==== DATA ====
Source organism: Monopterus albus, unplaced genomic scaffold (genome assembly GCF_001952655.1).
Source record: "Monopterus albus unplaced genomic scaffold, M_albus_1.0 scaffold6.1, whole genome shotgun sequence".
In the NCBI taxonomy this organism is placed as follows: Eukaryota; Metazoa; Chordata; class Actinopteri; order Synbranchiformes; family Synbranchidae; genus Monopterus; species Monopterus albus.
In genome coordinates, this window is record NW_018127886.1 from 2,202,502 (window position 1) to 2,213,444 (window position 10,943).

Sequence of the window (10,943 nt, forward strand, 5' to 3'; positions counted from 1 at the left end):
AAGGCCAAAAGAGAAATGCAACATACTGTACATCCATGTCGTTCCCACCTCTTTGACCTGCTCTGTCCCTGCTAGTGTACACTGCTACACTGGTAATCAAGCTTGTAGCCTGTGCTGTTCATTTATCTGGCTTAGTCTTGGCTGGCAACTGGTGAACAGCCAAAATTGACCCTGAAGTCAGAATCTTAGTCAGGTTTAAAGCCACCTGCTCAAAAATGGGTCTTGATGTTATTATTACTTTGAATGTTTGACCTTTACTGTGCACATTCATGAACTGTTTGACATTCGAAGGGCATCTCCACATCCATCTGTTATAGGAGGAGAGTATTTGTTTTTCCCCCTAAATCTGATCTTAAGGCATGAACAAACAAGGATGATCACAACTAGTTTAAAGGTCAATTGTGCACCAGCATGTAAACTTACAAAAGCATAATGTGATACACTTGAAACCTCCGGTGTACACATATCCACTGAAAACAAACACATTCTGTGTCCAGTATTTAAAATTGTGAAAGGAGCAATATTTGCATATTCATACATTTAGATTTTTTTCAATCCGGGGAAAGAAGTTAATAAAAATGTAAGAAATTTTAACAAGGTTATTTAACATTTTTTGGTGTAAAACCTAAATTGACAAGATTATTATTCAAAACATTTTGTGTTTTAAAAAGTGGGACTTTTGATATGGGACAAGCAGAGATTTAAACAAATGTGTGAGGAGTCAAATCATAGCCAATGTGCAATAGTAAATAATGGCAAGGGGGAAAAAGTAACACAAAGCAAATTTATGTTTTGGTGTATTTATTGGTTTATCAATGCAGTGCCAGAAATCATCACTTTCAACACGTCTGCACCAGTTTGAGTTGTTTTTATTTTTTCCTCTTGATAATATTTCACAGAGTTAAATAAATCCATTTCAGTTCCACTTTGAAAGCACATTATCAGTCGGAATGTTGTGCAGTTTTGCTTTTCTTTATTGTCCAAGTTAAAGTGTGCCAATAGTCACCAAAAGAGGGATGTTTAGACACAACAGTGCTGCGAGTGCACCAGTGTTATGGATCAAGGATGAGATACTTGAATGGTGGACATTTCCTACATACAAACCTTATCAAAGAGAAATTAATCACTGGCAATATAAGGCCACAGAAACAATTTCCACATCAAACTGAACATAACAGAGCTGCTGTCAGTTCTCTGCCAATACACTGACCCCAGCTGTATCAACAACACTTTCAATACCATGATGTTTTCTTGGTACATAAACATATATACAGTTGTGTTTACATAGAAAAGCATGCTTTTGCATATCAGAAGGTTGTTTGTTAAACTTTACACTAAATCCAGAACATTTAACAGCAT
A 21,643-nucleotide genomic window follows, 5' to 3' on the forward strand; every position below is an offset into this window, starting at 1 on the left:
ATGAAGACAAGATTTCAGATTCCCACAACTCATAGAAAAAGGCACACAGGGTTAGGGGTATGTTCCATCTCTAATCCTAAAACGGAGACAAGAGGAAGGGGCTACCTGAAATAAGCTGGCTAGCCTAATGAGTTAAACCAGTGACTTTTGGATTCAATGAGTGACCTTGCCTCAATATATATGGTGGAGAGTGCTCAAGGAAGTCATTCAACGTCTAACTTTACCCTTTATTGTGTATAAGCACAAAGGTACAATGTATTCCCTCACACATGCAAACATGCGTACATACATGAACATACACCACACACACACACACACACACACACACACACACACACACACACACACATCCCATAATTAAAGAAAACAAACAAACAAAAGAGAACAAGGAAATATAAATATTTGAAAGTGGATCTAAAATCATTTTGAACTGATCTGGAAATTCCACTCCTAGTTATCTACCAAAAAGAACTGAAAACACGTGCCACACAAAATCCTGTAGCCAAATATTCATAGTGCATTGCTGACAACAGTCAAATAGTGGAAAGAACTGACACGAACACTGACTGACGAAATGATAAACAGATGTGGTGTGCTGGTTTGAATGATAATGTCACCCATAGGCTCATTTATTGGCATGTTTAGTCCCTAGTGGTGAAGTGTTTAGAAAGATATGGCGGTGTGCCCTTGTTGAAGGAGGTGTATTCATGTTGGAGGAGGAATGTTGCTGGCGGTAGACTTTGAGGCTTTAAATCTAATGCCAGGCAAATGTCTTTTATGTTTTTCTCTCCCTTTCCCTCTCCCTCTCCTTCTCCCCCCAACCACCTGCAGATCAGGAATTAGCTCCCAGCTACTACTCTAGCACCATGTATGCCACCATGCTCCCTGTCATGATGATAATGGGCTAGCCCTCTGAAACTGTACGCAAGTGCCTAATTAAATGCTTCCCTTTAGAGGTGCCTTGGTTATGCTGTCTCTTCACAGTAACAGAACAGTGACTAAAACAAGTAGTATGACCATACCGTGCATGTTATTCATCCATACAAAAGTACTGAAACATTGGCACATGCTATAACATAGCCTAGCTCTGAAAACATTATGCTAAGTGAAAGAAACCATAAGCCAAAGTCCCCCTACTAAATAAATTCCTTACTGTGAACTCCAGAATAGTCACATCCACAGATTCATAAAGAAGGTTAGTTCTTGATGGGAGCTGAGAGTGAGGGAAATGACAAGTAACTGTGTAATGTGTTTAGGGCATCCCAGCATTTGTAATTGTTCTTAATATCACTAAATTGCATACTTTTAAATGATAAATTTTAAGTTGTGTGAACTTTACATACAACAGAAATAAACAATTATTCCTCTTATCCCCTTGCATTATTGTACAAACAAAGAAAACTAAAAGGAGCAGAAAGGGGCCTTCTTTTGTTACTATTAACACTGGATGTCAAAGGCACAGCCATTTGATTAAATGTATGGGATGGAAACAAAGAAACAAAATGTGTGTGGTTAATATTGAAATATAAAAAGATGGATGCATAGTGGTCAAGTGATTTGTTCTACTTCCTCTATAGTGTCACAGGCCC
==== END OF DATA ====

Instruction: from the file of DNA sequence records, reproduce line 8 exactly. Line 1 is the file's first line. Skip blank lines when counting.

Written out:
ATGAAGACAAGATTTCAGATTCCCACAACTCATAGAAAAAGGCACACAGGGTTAGGGGTATGTTCCATCTCTAATCCTAAAACGGAGACAAGAGGAAGGGGCTACCTGAAATAAGCTGGCTAGCCTAATGAGTTAAACCAGTGACTTTTGGATTCAATGAGTGACCTTGCCTCAATATATATGGTGGAGAGTGCTCAAGGAAGTCATTCAACGTCTAACTTTACCCTTTATTGTGTATAAGCACAAAGGTACAATGTATTCCCTCACACATGCAAACATGCGTACATACATGAACATACACCACACACACACACACACACACACACACACACACACACACACACACACATCCCATAATTAAAGAAAACAAACAAACAAAAGAGAACAAGGAAATATAAATATTTGAAAGTGGATCTAAAATCATTTTGAACTGATCTGGAAATTCCACTCCTAGTTATCTACCAAAAAGAACTGAAAACACGTGCCACACAAAATCCTGTAGCCAAATATTCATAGTGCATTGCTGACAACAGTCAAATAGTGGAAAGAACTGACACGAACACTGACTGACGAAATGATAAACAGATGTGGTGTGCTGGTTTGAATGATAATGTCACCCATAGGCTCATTTATTGGCATGTTTAGTCCCTAGTGGTGAAGTGTTTAGAAAGATATGGCGGTGTGCCCTTGTTGAAGGAGGTGTATTCATGTTGGAGGAGGAATGTTGCTGGCGGTAGACTTTGAGGCTTTAAATCTAATGCCAGGCAAATGTCTTTTATGTTTTTCTCTCCCTTTCCCTCTCCCTCTCCTTCTCCCCCCAACCACCTGCAGATCAGGAATTAGCTCCCAGCTACTACTCTAGCACCATGTATGCCACCATGCTCCCTGTCATGATGATAATGGGCTAGCCCTCTGAAACTGTACGCAAGTGCCTAATTAAATGCTTCCCTTTAGAGGTGCCTTGGTTATGCTGTCTCTTCACAGTAACAGAACAGTGACTAAAACAAGTAGTATGACCATACCGTGCATGTTATTCATCCATACAAAAGTACTGAAACATTGGCACATGCTATAACATAGCCTAGCTCTGAAAACATTATGCTAAGTGAAAGAAACCATAAGCCAAAGTCCCCCTACTAAATAAATTCCTTACTGTGAACTCCAGAATAGTCACATCCACAGATTCATAAAGAAGGTTAGTTCTTGATGGGAGCTGAGAGTGAGGGAAATGACAAGTAACTGTGTAATGTGTTTAGGGCATCCCAGCATTTGTAATTGTTCTTAATATCACTAAATTGCATACTTTTAAATGATAAATTTTAAGTTGTGTGAACTTTACATACAACAGAAATAAACAATTATTCCTCTTATCCCCTTGCATTATTGTACAAACAAAGAAAACTAAAAGGAGCAGAAAGGGGCCTTCTTTTGTTACTATTAACACTGGATGTCAAAGGCACAGCCATTTGATTAAATGTATGGGATGGAAACAAAGAAACAAAATGTGTGTGGTTAATATTGAAATATAAAAAGATGGATGCATAGTGGTCAAGTGATTTGTTCTACTTCCTCTATAGTGTCACAGGCCC